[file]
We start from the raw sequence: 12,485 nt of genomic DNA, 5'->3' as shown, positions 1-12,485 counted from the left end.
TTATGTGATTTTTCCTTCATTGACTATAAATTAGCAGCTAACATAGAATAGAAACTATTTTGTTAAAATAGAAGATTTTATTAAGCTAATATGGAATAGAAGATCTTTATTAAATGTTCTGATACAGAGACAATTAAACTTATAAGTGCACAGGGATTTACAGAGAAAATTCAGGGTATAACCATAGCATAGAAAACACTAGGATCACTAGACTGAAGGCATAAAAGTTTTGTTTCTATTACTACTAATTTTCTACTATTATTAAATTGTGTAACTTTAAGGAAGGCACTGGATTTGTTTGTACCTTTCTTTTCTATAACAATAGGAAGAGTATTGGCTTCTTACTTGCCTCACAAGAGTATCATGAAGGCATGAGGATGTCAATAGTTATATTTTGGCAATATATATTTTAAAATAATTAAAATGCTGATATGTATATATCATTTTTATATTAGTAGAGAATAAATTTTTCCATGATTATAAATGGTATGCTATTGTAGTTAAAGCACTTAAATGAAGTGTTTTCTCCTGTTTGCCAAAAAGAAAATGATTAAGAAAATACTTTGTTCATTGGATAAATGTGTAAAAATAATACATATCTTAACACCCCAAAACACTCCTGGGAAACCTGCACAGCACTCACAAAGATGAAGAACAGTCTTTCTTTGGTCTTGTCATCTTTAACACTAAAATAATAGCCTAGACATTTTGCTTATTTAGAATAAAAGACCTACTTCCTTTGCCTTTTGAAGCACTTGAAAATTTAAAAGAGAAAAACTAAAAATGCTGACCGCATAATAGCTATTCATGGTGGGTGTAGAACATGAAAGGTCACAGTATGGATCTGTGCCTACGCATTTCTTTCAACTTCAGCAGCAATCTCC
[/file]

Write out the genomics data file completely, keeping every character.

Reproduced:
We start from the raw sequence: 12,485 nt of genomic DNA, 5'->3' as shown, positions 1-12,485 counted from the left end.
TTATGTGATTTTTCCTTCATTGACTATAAATTAGCAGCTAACATAGAATAGAAACTATTTTGTTAAAATAGAAGATTTTATTAAGCTAATATGGAATAGAAGATCTTTATTAAATGTTCTGATACAGAGACAATTAAACTTATAAGTGCACAGGGATTTACAGAGAAAATTCAGGGTATAACCATAGCATAGAAAACACTAGGATCACTAGACTGAAGGCATAAAAGTTTTGTTTCTATTACTACTAATTTTCTACTATTATTAAATTGTGTAACTTTAAGGAAGGCACTGGATTTGTTTGTACCTTTCTTTTCTATAACAATAGGAAGAGTATTGGCTTCTTACTTGCCTCACAAGAGTATCATGAAGGCATGAGGATGTCAATAGTTATATTTTGGCAATATATATTTTAAAATAATTAAAATGCTGATATGTATATATCATTTTTATATTAGTAGAGAATAAATTTTTCCATGATTATAAATGGTATGCTATTGTAGTTAAAGCACTTAAATGAAGTGTTTTCTCCTGTTTGCCAAAAAGAAAATGATTAAGAAAATACTTTGTTCATTGGATAAATGTGTAAAAATAATACATATCTTAACACCCCAAAACACTCCTGGGAAACCTGCACAGCACTCACAAAGATGAAGAACAGTCTTTCTTTGGTCTTGTCATCTTTAACACTAAAATAATAGCCTAGACATTTTGCTTATTTAGAATAAAAGACCTACTTCCTTTGCCTTTTGAAGCACTTGAAAATTTAAAAGAGAAAAACTAAAAATGCTGACCGCATAATAGCTATTCATGGTGGGTGTAGAACATGAAAGGTCACAGTATGGATCTGTGCCTACGCATTTCTTTCAACTTCAGCAGCAATCTCC